Lucas, Col. F. (Lowestoft) Renwick, George Warr, Augustus Frederick
Macartney, Rt. Hn. W. G. E. Rickett, J. Compton Wason, Eugene (Clackmannan
M'Arthur, Charles (Liverpool) Ridley, Hn M. W. (Stalybridge) White, Luke (York, E. R.)
M'Arthur, William (Cornwall) Ridley, S. F. (Bethnal Green) Whiteley, Geo. (York. W. R.)
Massey-Mainwaring, Hn. W. F Roberts, John Bryn (Eifion) Whitley, J. H. (Halifax)
Morgan, Hn Fred. (Monm'thsh. Roberts, John H. (Denbighs) Whittaker, Thomas Palmer
Morrell, George Herbert Roe, Sir Thomas Willox, Sir John Archibald
Morton, A. H. A. (Deptford) Ropner, Colonel Robert Wilson, Fred W. (Norfolk, Mid.
Mount, William Arthur Round, James Wilson, Henry J. (York W. R.
Murray, Rt. Hn A Graham (Bute Russell, T. W. Wilson, John (Durham, Mid.)
Murray, Charles J. (Coventry) Sadler, Col. Samuel Alexander Wilson, John (Falkirk)
Murray, Col. Wyndham (Bath) Sassoon, Sir Edward Albert Wilson, John (Glasgow)
Myers, William Henry Simeon, Sir Barrington Wilson, J. W. (Worcestersh, N.)
Newdigate, Francis Alexander Sinclair, Capt. John (Forfarsh.) Wodehouse, Rt. Hn. E. R. (Bath
Nicholson, William Graham Smith, H C (North'mb, Tynes'e Wolff, Gustav Wilhelm
Nicol, Donald Ninian Smith, James Parker (Lanarks Wortley, Rt. Hon. C. B. Stuart-
Norman, Henry Soames, Arthur Wellesley Wrightson, Sir Thomas
O'Connor, T. P. (Liverpool) Soares, Ernest J. Wylie, Alexander
Orr-Ewing, Charles Lindsay Spear, John Ward Yoxall, James Henry
Palmer, Sir Chas. M. (Durham Stevenson, Francis S.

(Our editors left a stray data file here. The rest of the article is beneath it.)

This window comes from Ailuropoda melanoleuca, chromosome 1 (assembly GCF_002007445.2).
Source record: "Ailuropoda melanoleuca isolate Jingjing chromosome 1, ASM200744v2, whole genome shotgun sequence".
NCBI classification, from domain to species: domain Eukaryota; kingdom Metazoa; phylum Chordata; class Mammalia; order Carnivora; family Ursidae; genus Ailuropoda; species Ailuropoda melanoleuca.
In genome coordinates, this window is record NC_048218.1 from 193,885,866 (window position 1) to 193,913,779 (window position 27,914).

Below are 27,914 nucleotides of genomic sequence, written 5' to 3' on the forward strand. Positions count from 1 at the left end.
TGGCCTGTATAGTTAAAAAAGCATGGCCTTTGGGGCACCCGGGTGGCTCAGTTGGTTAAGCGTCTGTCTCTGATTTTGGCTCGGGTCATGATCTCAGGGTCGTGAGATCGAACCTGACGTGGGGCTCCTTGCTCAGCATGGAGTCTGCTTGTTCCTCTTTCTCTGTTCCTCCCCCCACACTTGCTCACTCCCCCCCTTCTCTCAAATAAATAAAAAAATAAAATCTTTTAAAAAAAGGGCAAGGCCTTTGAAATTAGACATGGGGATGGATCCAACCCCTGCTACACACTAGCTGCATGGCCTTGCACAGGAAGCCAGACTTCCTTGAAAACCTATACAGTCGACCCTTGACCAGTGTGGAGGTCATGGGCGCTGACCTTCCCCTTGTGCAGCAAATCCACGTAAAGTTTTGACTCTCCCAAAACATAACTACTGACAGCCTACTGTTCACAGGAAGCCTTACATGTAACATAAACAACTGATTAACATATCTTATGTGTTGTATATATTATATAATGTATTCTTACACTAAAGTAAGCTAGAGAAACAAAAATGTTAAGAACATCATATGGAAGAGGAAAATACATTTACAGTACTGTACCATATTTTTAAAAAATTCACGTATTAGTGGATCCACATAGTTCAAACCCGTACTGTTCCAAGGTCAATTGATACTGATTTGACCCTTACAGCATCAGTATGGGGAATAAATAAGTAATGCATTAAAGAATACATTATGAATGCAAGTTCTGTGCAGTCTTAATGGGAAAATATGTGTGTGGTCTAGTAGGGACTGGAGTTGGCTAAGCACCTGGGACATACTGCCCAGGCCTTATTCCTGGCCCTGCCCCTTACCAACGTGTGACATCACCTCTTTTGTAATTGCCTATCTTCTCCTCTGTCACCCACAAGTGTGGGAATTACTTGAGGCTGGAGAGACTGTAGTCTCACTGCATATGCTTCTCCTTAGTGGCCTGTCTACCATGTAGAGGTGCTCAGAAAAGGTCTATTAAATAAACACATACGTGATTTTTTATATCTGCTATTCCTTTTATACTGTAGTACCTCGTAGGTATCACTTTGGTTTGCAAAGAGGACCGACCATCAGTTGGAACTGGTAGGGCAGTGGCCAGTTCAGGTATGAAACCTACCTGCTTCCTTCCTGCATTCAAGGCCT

Palmer, George W. (Reading) Strachey, Edward TELLERS FOR THE AYES—Mr. Renshaw and Dr. Farquharson.
Pease, J. A. (Saffron Walden) Thomas, Able (Carmarthen E.
Peel, Hn. Wm Robert Wellesley Thomas, Alfred (Glamorgan, E.
Abraham, Wm. (Cork, N. E.) Gilhooly, James O'Donnell, John (Mayo, S.)
Abraham, William (Rhondda) Greville, Hon. Ronald O'Donnell, T. (Kerry, W.)
Ambrose, Robert Gunter, Sir Robert O'Dowd, John
Austin, Sir John Hammond, John O'Kelly, Conor (Mayo, N.)
Bagot, Capt. Josceline FitzRoy Hay, Hon. Claude George O'Kelly, J. (Roscommon, N.)
Barry, E. (Cork, S.) Hayden, John Patrick O'Malley, William
Beach, Rt. Hn. W. W. B. (Hants Hope, J. F. (Sheffield, Brightside O'Mara, James
Bentinck, Lord Henry C. Hutton, John (Yorks, N. R.) O'Shee, James John
Boland, John Jordan, Jeremiah Pease, Sir Joseph W. (Durham)
Bull, William James Kennedy, Patrick James Power, Patrick Joseph
Caldwell, James Leamy, Edmund Rasch, Major Frederic Came
Campbell, Rt. Hn. J A (Glasgow Lecky, Rt. Hon. Wm. Edw. H. Reddy, M.
Campbell, John (Armagh, S.) Llewellyn, Evan Henry Redmond, John E. (Waterford)
Carvill, Patrick Geo. Hamilton Lundon, W. Redmond, William (Clare)
Cogan, Denis J. Maconochie, A. W. Seely, Chas. Hilton (Lincoln)
Colville, John M'Dermott, Patrick Seton-Karr, Henry
Condon, Thomas Joseph M'Govern, T. Shaw, Charles E. (Stafford)
Cook, Sir Frederick Lucas M'Killop, James (Stirlingshire) Sheehan, Daniel Daniel
Crean, Eugene Malcolm, Ian Stanley, Edw. Jas. (Somerset
Cullinan, J. Montagu, Hn. J. Scott (Hants.) Stewart, Sir Mark J. M'Taggart
Delany, William Mooney, John J. Stirling-Maxwell, Sir John M.
Donelan, Captain A. Morris, Hn. Martin Henry F. Stroyan, John
Doogan, P. C. Murnaghan, George Sullivan, Donal
Duffy, William J. Murphy, J. White, Patrick (Meath, North)
Durning-Lawrence, Sir Edwin Nannetti, Joseph P. Wilson, Chas. Henry (Hull, W.)
Esmonde, Sir Thomas Nolan, Col. John P. (Galway, N.) Young, Samuel (Cavan, East)
Fergusson, Rt. Hn. Sir J (Manc'r Nolan, Joseph (Louth, South)
Ffrench, Peter O'Brien, K. (Tipperary, Mid) TELLERS FOR THE NOES—Lord Hugh Cecil and Mr. Knowles.
Field, William O'Brien, Patrick (Kilkenny)
FitzGerald, Sir Robert Penrose- O'Brien, P. J. (Tipperary, N.)
Fuller, J. M. F. O'Connor, James (Wicklow, W.

Clause added.

It being after half-past Five of the clock, further proceeding on consideration, as amended (by the Standing Committee), stood adjourned.

Bill, as amended (by the Standing Committee), to be further considered upon Wednesday next.

  1. PRESTATYN WATER BILL [Lords]. 22 words